Draghi shoots his wad
By Arnaud Masset
Yesterday’s European Central Bank meeting launched TLTROs (cheap refinancing for banks), pushed back prospects of interest hikes and the revised growth projections down. All of this was expected, yet markets reacted violently. EUR fell across the board to $1.1177, more than -1% on the day. In equities, European and US indices bore the brunt of the sell-off. The reaction is surprising, knowing that all the announcements were expected. Maybe investors were in denial about low growth in Europe and across the globe.
The question now is: will central banks be able to manage a slowdown given the size of their balance sheets? We do not see how it is possible. Balance sheets are bloated, so it would very difficult for them to absorb an economic shock. Still, investors haven’t surrendered to panic – yet.
Brexit chaos, again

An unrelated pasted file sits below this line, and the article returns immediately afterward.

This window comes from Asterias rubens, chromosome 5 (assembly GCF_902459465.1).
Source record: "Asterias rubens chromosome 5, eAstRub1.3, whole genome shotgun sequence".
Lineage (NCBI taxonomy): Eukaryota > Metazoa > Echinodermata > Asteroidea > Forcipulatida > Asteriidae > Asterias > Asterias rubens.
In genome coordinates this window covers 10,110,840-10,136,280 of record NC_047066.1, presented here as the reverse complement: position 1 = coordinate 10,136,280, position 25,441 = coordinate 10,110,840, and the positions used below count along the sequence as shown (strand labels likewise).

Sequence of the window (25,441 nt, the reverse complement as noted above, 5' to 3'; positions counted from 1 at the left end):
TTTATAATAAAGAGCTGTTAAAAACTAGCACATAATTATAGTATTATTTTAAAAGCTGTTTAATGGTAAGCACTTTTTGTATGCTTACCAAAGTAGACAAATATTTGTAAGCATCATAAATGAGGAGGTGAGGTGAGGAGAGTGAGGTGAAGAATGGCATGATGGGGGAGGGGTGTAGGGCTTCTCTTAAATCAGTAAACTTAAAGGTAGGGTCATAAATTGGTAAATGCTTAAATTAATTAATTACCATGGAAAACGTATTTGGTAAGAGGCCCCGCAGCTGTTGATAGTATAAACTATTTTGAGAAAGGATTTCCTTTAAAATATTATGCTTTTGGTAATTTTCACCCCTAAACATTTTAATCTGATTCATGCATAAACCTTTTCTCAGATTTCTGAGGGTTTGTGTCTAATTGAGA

By Peter Rosenstreich
It’s coming down to the wire. UK Prime Minister Theresa May has hours to get a deal done. Talks on the Irish backstop collapsed, and May’s latest Withdrawal Agreement is facing another crushing defeat of up to 100 votes. Parliament might extend the Brexit deadline, which could prevent a no-deal exit for a few months, but also raise uncertainty.
May remains in the fight, with plans to visit Brussels Monday. That will leave hours for her to propose a deal for vote in Parliament on Tuesday. Brexiteers argue that two days are needed to analyse the next proposal, saying they won’t be rushed into a vote. As risk rises, GBP/USD continues to drop, and we expected further deprecation.